Research Outcomes

After just two years of funding the research, outcomes from the seven projects are impressive and promise viable alternatives to the nuclear reactor production of the medical isotopes necessary for routine clinical practice.

Nominated Principal Investigator (NPI) Co-Principal Investigators Host Institution of NPI Project Title Funding over two years

François Bénard
Thomas J. Ruth
Edouard Asselin
Paul Schaffer
Stefan Zeisler
Frank Wuest
Anna Celler
Steve McQuarrie
Eric Turcotte
Brigitte Guérin
Mike Kovacs
British Columbia Cancer Agency (Vancouver) Cyclotron-based production of technetium radioisotopes $1,304,396

Research challenges: The goal for this team was to determine whether cyclotron produced 99mTc could be manufactured in an automated, efficient and cost effective manner to produce a radiopharmaceutical that would be safe for human use and equivalent to, or better than, the current generator-produced isotope.

Research results: The initial feasibility data from this large multi-disciplinary team of physicists, engineers, nuclear chemists, radiochemists and physicians from four different universities in four provinces enabled them to obtain an additional $16 million from the Non-Reactor Based Isotope Supply Contribution Program (NISP), launched, in 2010, by Natural Resources Canada (NRCan) as part of the federal "Isotope Supply Initiative". Using the combined funding, the team has demonstrated that sufficient quantities of high quality 99mTc can be produced using existing medical cyclotrons to enable mid-sized cities and even large metropolitan areas to meet their own demand. The team has developed practical systems with high production yields for all types of medical cyclotrons, including self-shielded cyclotrons where solid targets are notoriously hard to work with. Cyclotron production appears to be economically competitive, and cyclotron-produced 99mTc can reconstitute commercial technetium radiopharmaceutical kits without problems. The team achieved a global first with the production of technetium on a General Electric (GE) cyclotron. As almost half the existing cyclotrons in North America are GE machines these existing cyclotrons currently making isotopes for PET imaging can be easily adapted to make high quality 99mTc. The team now has a complete, practical system to produce 99mTc using existing medical cyclotrons that can be exported to other centres and this technology is now ready for clinical translation, and uptake into routine patient care where it will save hospitals time and money and reduce patient wait times for critical diagnostic tests.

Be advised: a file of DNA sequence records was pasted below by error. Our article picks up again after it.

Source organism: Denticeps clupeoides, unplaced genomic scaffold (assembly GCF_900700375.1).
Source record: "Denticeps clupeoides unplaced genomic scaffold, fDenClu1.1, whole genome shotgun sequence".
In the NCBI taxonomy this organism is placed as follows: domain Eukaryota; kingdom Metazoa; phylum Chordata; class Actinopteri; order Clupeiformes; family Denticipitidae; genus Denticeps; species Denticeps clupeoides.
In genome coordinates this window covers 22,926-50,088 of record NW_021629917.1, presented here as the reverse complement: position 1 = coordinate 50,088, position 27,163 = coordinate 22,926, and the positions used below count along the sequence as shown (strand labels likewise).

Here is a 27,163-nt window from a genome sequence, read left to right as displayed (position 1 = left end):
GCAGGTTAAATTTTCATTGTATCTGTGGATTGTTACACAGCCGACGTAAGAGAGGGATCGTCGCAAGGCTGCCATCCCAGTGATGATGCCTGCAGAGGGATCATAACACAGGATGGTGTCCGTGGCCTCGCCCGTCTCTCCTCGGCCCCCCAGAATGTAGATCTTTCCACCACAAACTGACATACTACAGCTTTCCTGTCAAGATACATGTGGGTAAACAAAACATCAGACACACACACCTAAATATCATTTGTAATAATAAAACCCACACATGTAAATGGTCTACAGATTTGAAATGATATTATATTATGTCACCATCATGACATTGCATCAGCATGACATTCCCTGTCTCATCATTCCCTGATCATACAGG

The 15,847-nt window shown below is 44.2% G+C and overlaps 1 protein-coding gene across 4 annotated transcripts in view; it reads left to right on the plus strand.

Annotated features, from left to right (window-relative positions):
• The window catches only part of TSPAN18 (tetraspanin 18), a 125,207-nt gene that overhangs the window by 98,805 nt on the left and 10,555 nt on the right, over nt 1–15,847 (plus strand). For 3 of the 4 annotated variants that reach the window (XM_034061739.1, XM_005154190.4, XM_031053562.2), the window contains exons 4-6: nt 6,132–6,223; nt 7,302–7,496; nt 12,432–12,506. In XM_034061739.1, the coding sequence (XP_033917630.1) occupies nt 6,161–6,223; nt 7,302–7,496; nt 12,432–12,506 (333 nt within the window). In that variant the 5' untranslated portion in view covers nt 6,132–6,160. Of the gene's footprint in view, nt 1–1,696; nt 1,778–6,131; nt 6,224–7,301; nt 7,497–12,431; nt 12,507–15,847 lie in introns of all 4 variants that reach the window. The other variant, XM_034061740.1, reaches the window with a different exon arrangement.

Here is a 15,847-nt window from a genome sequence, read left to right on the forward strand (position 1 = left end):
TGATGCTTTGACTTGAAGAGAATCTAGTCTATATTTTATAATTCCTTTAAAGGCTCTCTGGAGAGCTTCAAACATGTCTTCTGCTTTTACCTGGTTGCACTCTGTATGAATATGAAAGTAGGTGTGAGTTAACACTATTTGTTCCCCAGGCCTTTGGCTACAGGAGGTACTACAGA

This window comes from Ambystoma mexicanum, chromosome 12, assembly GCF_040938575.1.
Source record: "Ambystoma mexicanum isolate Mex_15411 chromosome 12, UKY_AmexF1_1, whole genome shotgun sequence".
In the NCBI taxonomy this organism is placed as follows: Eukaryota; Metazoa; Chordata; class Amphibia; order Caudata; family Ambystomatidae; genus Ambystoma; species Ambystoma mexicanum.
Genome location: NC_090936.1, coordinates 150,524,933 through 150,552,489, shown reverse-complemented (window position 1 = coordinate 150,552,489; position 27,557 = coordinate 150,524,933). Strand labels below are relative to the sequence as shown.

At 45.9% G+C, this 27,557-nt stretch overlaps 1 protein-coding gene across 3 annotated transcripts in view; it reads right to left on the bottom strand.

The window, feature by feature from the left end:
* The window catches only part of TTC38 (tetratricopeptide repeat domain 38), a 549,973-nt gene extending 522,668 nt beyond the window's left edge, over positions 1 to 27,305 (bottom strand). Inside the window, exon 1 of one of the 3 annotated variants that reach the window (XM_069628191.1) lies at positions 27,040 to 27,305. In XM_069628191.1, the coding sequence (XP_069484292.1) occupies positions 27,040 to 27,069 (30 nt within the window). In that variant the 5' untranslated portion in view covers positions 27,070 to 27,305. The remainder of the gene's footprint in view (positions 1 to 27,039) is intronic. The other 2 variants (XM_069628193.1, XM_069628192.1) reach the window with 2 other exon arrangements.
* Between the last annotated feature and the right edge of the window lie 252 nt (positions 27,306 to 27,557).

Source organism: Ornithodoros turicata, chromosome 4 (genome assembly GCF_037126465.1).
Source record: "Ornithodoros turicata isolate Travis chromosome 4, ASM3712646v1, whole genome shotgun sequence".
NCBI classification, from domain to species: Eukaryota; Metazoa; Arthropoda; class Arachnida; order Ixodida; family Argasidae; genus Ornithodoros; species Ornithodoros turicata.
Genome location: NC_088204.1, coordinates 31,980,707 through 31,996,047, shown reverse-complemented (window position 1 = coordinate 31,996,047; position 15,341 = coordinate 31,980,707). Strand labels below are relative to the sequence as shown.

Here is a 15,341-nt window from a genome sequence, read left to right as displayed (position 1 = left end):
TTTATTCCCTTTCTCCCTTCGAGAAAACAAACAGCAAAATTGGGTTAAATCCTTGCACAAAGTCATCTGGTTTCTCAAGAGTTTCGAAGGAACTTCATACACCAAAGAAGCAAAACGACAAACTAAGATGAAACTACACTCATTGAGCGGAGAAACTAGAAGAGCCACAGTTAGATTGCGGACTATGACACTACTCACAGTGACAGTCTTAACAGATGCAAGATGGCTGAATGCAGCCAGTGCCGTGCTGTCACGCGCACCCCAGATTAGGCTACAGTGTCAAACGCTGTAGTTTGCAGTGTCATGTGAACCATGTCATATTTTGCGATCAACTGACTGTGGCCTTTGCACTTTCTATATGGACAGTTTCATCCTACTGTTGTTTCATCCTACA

Nominated Principal Investigator (NPI) Co-Principal Investigators Host Institution of NPI Project Title Funding over two years

Robert deKemp
Robert Beanlands
George Wells
Philippe Pibarot
Eric Turcotte
Karen Gulenchyn
Gerald Wisenberg
J-C. Tardif
F. Harel
D. Coyle
University of Ottawa Heart Institute Rubidium-82 PET: Alternative Radiopharmaceutical for Myocardial Imaging (Rb-ARMI) $1,121,700

Research challenges: Cardiovascular disease remains the leading cause of death in Canada and about fifty percent of all the 99mTc used in nuclear medicine is used for the diagnosis of coronary artery disease. The challenge for this team was to determine whether another isotope that is not generated by nuclear reactors, such as rubidium-82 (82Rb), could be used to replace the 99mTc currently used in routine clinical practice.

Research results: This multidisciplinary team, that spans eight research and clinical imaging institutions in Ontario, Quebec, and Alberta, has shown that rubidium Positron Emission Tomography (PET) is an accurate, cost-effective alternative to 99mTc SPECT that could be easily used in multiple Canadian centres for the diagnosis and management of coronary artery disease. Increased use of rubidium has the potential to reduce the demand for 99mTc by 10-40%, and improve the standard of care for many Canadians at risk of heart disease. The team has already completed quality assurance and standardization of 'low-dose' rubidium PET myocardial perfusion imaging at seven of the participating centres. The team has also compared non-invasive rubidium PET against the gold-standard of invasive coronary angiography and the initial results indicate ~90% accuracy using rubidium PET myocardial perfusion imaging for the detection of obstructive coronary artery disease at a substantially reduced cost, compared to earlier methodologies. Rubidium-82, used with advanced PET imaging, appears to have significantly higher accuracy and five to ten times lower radiation dose than the conventional technetium or thallium SPECT alternatives. Clinical trials are now in progress to compare the prognostic value of rubidium PET against conventional technologies. Two US patents have been awarded, and the technology is licensed to their partner DRAXimage Inc. An important milestone was reached in September 2011, when the rubidium-82 generator commercial product, Ruby-FillTM (Jubilant DRAXimage Inc., Kirkland, QC) received 'Notice of Compliance' approval from Health Canada. This product is expected to become commercially available in Canada later this year, and in the US and Europe the following year.